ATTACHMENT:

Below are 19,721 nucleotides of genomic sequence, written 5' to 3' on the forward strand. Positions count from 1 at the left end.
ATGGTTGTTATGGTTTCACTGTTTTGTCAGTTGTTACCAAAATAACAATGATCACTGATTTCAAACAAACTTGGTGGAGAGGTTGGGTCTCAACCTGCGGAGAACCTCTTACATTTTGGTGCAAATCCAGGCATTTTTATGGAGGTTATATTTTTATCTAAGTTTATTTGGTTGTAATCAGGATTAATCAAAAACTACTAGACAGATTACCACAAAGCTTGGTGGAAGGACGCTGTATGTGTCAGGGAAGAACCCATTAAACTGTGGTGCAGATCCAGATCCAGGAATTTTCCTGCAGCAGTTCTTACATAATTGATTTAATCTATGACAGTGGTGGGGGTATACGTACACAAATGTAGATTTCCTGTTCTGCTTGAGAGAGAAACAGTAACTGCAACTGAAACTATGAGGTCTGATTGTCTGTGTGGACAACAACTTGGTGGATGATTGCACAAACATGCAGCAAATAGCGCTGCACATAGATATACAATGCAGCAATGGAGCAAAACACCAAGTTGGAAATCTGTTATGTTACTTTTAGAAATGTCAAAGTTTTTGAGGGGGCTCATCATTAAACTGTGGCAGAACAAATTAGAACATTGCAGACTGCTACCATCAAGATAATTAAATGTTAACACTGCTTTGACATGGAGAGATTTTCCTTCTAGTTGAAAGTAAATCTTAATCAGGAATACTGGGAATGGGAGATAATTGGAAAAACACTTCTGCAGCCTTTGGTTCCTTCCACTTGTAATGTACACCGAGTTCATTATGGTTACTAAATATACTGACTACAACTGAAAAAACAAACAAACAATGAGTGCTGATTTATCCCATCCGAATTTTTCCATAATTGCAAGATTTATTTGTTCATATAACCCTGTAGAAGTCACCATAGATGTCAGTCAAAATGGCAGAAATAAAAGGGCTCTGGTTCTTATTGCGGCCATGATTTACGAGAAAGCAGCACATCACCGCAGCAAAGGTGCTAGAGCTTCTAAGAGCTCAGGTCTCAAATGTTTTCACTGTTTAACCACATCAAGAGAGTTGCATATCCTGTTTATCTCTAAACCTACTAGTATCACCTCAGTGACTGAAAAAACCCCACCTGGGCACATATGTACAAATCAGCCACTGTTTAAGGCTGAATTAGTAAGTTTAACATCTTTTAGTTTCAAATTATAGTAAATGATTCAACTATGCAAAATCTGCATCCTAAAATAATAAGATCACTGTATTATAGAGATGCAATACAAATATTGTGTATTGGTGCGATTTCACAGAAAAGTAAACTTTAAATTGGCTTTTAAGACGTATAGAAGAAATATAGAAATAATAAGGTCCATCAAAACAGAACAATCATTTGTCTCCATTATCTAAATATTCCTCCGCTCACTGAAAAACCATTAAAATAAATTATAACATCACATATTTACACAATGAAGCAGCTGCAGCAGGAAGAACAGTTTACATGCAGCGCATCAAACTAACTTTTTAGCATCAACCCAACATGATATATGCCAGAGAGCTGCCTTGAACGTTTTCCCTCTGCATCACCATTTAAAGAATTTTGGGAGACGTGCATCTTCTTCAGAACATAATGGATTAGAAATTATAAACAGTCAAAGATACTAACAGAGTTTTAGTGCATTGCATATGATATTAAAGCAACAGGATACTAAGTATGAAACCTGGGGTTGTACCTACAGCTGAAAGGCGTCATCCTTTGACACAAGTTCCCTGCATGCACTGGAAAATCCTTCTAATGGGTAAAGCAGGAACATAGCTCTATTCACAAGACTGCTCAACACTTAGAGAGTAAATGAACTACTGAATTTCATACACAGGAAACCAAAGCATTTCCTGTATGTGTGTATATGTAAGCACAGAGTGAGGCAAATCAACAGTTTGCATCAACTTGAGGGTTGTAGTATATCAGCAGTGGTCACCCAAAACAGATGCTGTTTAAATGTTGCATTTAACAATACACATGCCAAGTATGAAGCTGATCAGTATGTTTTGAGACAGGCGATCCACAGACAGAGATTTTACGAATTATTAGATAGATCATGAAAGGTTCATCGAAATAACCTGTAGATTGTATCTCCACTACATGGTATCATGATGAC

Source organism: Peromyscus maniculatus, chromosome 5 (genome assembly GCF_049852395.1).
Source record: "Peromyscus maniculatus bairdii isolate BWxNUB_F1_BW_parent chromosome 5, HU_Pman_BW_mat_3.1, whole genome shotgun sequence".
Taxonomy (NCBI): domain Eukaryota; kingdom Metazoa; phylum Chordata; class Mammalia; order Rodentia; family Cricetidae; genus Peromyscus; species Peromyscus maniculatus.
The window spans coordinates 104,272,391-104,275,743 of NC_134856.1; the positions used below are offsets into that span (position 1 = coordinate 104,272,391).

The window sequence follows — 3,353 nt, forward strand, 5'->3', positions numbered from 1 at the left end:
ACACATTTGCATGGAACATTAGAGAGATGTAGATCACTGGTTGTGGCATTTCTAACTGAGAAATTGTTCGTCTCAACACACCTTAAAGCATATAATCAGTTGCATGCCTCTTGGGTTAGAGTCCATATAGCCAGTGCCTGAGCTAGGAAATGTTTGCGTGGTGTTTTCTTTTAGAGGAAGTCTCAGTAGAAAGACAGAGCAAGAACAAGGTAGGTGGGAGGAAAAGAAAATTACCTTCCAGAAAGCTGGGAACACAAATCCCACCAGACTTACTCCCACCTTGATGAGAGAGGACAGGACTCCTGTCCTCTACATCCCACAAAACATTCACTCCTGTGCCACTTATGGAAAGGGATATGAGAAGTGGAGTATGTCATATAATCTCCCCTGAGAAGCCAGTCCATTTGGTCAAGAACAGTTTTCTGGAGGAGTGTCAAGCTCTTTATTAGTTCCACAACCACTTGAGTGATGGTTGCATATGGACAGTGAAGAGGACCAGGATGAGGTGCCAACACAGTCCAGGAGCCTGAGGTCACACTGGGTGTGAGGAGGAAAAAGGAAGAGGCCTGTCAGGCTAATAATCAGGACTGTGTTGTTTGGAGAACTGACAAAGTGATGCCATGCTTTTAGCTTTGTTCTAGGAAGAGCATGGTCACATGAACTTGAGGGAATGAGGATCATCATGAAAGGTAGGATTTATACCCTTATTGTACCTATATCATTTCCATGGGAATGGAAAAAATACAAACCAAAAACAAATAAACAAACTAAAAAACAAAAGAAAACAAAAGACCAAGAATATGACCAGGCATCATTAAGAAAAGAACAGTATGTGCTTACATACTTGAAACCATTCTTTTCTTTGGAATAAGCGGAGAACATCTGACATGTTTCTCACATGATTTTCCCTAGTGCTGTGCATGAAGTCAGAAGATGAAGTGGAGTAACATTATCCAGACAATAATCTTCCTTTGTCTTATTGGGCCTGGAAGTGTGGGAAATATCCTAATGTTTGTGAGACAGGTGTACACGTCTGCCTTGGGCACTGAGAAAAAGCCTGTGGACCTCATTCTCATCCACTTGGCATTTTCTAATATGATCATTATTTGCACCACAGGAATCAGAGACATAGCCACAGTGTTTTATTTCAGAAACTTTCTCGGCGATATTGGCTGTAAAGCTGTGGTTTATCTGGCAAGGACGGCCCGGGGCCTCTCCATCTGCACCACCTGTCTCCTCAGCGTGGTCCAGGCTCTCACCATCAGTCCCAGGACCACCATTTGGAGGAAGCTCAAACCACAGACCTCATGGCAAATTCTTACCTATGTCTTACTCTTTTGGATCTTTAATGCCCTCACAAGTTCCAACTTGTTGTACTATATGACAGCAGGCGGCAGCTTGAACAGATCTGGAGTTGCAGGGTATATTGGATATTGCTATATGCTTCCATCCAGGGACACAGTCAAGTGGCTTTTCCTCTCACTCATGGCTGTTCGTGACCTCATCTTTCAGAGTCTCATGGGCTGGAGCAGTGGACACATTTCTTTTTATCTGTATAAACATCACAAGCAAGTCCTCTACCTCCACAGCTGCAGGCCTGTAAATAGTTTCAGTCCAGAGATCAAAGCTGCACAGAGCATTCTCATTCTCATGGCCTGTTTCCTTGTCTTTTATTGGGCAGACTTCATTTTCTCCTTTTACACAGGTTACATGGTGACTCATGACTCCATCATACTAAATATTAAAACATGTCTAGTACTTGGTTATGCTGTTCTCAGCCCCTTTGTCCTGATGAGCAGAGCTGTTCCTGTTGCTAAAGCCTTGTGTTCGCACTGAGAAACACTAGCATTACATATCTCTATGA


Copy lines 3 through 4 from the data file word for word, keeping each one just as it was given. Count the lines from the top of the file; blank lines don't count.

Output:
Source organism: Peromyscus maniculatus, chromosome 5 (genome assembly GCF_049852395.1).
Source record: "Peromyscus maniculatus bairdii isolate BWxNUB_F1_BW_parent chromosome 5, HU_Pman_BW_mat_3.1, whole genome shotgun sequence".